|08-13-2002 03:14 PM|
Thank you very much for all the info. It would be great to get together but I am not sure I could commit to a time and place given a couple of different factors.
1. My sister is due to give birth to her first child any day now so I might have to run at any given moment.
2. I will be the only fly fisherman among my friends so I will probably be sneaking off to get a few casts in in between hanging out with them.
As we get closer to the weekend, things may be more clear so I will be sure to get in touch then and let you know. It looks like Jeff B. may be thinking about taking a trip as well.
|08-12-2002 11:02 PM|
Your 8 weight will be fine for smallmouths. Also I've been using 10lb flouro. Smallies remind me of Mnagrove Snapper and they're one of the hardest orbery fighters I've ever come across
I've thrown all sorts of big flies (wooly buggers, bunny tails etc.) but they don't seem too fussy. In fact my best results have come from one of my Monomoy clousers:
Size 1 Dai-chi
Copper body braid
Single bucktail wing - blended Olive with a little root-beer and yellow bucktail then add a couple of fluro pink and tourquise hairs as cheeks on each side. Works at Monomoy and the smallies go nuts for it too!
There's not much hair left on the fly but they're hitting it harder than ever. The river is full of crayfish - some quite large - don't be afraid to fish big flies!
The camp site has some good pools and there is great fishing within walking distance upstream and downstream. There is an excellent guide produced by the Housatonic Fly Fishermens Association - any of the fly shops in the area will have it. All the major pools on the Northern TMA are described and all hold smallmouths.
I've had best hook-up ratio by casting upsteam and keeping in contact with the fly as it tumbles down - try to 'swim' it down between the boulders. You will lose a few flies to rocks - if you don't then you're not fishing deep enough! Strikes are fast and furious. It seems like they have less time to inpect the fly as it comes into view.
In between the major pools you'll find lots of pocket water - if its knee deep or deeper there will probably be fish there - some surprisingly big. Lob the fly downstream and across - less than a 10 ft cast. Lift the rod to slowly swing the fly across the pocket and hold on!
If you're not hooking up or getting strikes - move on. No matter how tempting a pool may look. Even after catching a couple, if it goes quiet move on - there's a lifetimes worth of water to fish! Sometimes the smallest holes can be most productive.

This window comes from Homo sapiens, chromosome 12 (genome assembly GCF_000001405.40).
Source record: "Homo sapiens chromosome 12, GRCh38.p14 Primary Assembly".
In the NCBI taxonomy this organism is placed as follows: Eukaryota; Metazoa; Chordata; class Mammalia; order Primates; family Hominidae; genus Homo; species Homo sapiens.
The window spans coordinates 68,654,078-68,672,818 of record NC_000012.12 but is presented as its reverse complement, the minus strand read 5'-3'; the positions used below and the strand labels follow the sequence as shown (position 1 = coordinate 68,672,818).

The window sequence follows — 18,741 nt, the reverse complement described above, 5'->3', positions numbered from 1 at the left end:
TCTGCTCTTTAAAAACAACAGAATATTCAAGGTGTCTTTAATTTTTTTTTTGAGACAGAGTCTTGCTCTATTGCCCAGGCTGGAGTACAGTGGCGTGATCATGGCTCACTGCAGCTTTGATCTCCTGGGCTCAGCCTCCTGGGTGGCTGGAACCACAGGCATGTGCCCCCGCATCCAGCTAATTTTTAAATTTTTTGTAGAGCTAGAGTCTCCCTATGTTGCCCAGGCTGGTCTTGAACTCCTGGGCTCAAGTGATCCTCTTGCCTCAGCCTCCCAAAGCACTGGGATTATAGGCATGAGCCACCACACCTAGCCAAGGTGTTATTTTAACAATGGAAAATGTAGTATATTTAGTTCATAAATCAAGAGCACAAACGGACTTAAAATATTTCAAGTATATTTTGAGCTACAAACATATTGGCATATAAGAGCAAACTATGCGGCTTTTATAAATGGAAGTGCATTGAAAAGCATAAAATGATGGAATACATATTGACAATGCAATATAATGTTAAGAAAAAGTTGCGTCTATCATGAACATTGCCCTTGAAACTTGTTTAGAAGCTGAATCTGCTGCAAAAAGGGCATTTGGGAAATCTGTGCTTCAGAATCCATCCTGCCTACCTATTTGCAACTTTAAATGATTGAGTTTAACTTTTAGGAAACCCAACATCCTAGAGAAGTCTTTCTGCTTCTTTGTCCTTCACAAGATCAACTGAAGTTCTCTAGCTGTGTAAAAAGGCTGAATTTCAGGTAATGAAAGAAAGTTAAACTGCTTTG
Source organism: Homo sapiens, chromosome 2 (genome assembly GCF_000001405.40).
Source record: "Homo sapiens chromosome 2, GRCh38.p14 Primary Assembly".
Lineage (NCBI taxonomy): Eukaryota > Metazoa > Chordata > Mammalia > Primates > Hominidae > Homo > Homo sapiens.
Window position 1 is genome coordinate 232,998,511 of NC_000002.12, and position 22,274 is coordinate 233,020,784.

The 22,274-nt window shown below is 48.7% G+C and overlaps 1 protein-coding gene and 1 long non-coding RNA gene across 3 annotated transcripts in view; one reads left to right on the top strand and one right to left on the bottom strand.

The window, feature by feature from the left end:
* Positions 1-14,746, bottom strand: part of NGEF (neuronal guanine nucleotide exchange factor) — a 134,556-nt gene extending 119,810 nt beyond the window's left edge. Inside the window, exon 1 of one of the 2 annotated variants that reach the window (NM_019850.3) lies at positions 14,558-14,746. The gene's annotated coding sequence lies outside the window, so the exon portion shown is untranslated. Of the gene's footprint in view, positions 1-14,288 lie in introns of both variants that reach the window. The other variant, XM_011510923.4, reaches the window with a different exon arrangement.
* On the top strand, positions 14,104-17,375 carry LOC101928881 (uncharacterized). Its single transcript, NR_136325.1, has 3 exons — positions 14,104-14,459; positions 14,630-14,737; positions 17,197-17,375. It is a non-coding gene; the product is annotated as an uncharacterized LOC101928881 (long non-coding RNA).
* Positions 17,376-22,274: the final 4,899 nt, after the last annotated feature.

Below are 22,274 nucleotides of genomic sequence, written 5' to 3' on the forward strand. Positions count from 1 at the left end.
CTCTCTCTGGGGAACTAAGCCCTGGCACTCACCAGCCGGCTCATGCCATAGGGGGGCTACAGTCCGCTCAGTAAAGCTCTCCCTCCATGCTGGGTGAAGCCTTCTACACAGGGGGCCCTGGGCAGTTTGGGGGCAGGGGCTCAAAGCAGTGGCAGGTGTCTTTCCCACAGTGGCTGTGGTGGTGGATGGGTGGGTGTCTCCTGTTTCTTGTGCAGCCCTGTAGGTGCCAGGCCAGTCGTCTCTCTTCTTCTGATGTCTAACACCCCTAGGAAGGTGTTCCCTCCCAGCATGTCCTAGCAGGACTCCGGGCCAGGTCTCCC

They'll rise to whatever is hatching too. If you're there for the whitefly hatch then Dun patterns in size 12 & 14 and spinners in 10s & 12s. Popping bugs are also popular but I've had my best results sub-surface.
If you are there over the week-end let me know and we'll hook up!
|08-12-2002 09:09 PM|
Some friends and I are thinking of going camping along the Housy near the fly shop in West Cornwall. I have never fly fished in freshwater. I have a few questions:
1. Would my medium action 8wt be way too much rod for the smallies? I could probably rent a smaller setup if need be.
2. Are there any quick tips you could offer in terms of how to present your offering. I would think I would stick to sub-surface patterns being a beginner?
Any help would be greatly appreciated.
|08-05-2002 10:58 AM|
Way to go Adrian!
I had a feeling that your timing was good for those fish. I hope to make it over there soon too.
|08-05-2002 09:14 AM|
Popular wisdom taked about wooly buggers, rabbit tail coneheads and all sorts of other specialities in brown, olive and especially chartreuse.
I tied on one of my Monomoy stealth clousers and they ripped it to shreds I guess they get selective at times but right now they'l hit anything.
What I did discover is that you really only get one or two shots, then they rapidly lose interest in your offering. I noticed this behavior with other species.
The power company has a release schedule set for low water morning and evening for the fly fishermen and high water during the main part of the day for the paddlers. The water does color up when they release so that may explain why chartreuse is such a popular color.
I saw very few fishermen on the water before 09:00 a.m. but that may change once the trout fishing gets going again.
|08-04-2002 09:33 PM|
Sounds fun! What was the fly du jour?
|08-03-2002 07:35 PM|
Housy Smallie fest
Well, I finally did it - gave LI Sound the miss and headed North. Had an absolute blast nailing bronzebacks all day from 06:00 a.m. 'till 6:00 p.m.
Lots in the 9 - 12 inch range - bigger ones tommorow?
Now I am fried but can't wait to get back up there.